From The Daily Union, January 5, 2003:
By LINDA GILMORE
The Daily Union
FORT RILEY — When you’re in battle, you can’t go back for something you’ve forgotten.
This advice comes from Maj. William Lukaskiewicz, support operations officer for the 101st Forward Support Battalion of the First Brigade at Fort Riley.
Lukaskiewicz was a 2nd lieutenant and platoon leader during the Gulf War. His platoon of 42 was a medical unit in the 3rd Armored Cavalry Regiment and included doctors, physician assistants, medics and a dentist. They followed the manuever forces and provided medical support.
Lukaskiewicz and Col. Bart Howard, the operations officer for the 24th Infantry Division (Mech.) at Fort Riley, are among Fort Riley’s current leaders who served the Army in the Persian Gulf during Operation Desert Storm. Now with Desert Storm behind them, they are trying to pass on the knowledge from that experience to younger soldiers at Fort Riley, who face the possibility of another war in the Persian Gulf.
Lukaskiewicz said that when the orders came in September 1991 to go to the Persian Gulf, for Operation Desert Shield, his unit was already preparing to go to the National Training Center, at Fort Irwin in California, from Fort Bliss, Texas. Fort Bliss, like Fort Riley, has a large training area, except Fort Bliss is in the desert near El Paso.
“A lot of the same conditions we experienced in El Paso … were the same conditions we would experience out in Saudi Arabia,” Lukaskiewicz said.
But there were some differences. When training, you can go back and get items you’ve forgotten, though it’s noted on the training evaluation. But once the troops were in Saudi Arabia, if you left it behind, it stayed behind.
Another lesson: “The equipment you train with is the equipment you fight with,” Lukaskiewicz said.
The notion that you will have new equipment when you deploy is mistaken, he said.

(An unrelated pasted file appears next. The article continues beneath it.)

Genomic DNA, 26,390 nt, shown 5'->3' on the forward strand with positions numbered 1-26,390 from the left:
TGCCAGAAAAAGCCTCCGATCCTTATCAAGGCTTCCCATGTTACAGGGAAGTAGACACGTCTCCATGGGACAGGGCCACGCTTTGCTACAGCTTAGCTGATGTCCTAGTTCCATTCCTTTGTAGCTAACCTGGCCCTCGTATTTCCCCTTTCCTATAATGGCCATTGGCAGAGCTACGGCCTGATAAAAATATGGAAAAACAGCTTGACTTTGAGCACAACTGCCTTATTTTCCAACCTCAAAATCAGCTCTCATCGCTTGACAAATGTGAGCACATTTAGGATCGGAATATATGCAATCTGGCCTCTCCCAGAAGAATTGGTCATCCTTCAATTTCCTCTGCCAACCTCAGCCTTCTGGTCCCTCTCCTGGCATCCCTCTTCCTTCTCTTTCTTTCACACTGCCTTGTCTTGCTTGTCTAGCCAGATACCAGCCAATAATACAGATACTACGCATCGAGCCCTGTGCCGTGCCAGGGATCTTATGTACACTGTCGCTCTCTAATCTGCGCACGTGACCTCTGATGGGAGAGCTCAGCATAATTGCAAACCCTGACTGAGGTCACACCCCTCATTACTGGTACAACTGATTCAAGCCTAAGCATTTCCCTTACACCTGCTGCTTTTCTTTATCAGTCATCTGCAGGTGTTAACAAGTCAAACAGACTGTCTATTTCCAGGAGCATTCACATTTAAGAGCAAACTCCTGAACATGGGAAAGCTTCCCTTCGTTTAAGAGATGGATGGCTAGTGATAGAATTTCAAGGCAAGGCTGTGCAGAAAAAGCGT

“What you train with now is what you go to fight with,” he said. “You’ve got to feel very comfortable with what you have and your ability to sustain it, and that equipment includes yourself.”
That lesson was brought home to him when he got off the plane in Saudi Arabia.
“When we arrived and the plane landed and we got off the plane, it was almost like a blast furnace. The door of the plane opened, you got off and thought, ‘It’s just really hot here,'” Lukaskiewicz said.
“The first thing I did when I arrived in Saudi Arabia was drink two one-liter bottles of water.”
The Army learned from that experience. Lukaskiewicz said that when he helped Howard deploy earlier this year to Operation Desert Spring, they handed the troops a one-gallon jug of water to drink on the way, to start hydrating before they arrived in the desert.
Lukaskiewicz also talked about the importance of learning how to keep your clothes clean. You’ve only got so many uniforms and other items. The packing list all soldiers must follow has been developed to reflect things learned before. Army troops took five uniforms when they deployed in 1991, and now soldiers are told to take seven, for example.
“Soldiers have to understand you’ve really got to follow those packing lists, and if you’re supposed to take something, there’s a reason you’re supposed to take it,” Lukaskiewicz said. If you leave things behind, there won’t be a PX in the desert.